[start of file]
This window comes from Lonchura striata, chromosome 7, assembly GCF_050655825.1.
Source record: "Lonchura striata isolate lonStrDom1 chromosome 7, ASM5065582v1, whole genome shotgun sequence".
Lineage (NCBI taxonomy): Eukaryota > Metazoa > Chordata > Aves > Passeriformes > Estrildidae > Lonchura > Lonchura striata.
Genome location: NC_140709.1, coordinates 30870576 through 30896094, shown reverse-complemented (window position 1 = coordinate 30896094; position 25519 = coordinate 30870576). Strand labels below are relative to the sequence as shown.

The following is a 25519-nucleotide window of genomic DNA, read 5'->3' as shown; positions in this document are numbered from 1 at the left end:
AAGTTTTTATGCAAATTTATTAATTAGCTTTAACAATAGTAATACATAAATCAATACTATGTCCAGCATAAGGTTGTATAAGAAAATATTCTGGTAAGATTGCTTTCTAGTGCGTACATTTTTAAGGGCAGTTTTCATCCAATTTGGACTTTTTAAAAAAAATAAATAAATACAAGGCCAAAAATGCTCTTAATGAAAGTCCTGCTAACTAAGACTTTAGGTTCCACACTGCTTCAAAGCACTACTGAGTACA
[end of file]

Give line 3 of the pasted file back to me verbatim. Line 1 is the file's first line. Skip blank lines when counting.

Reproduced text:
Lineage (NCBI taxonomy): Eukaryota > Metazoa > Chordata > Aves > Passeriformes > Estrildidae > Lonchura > Lonchura striata.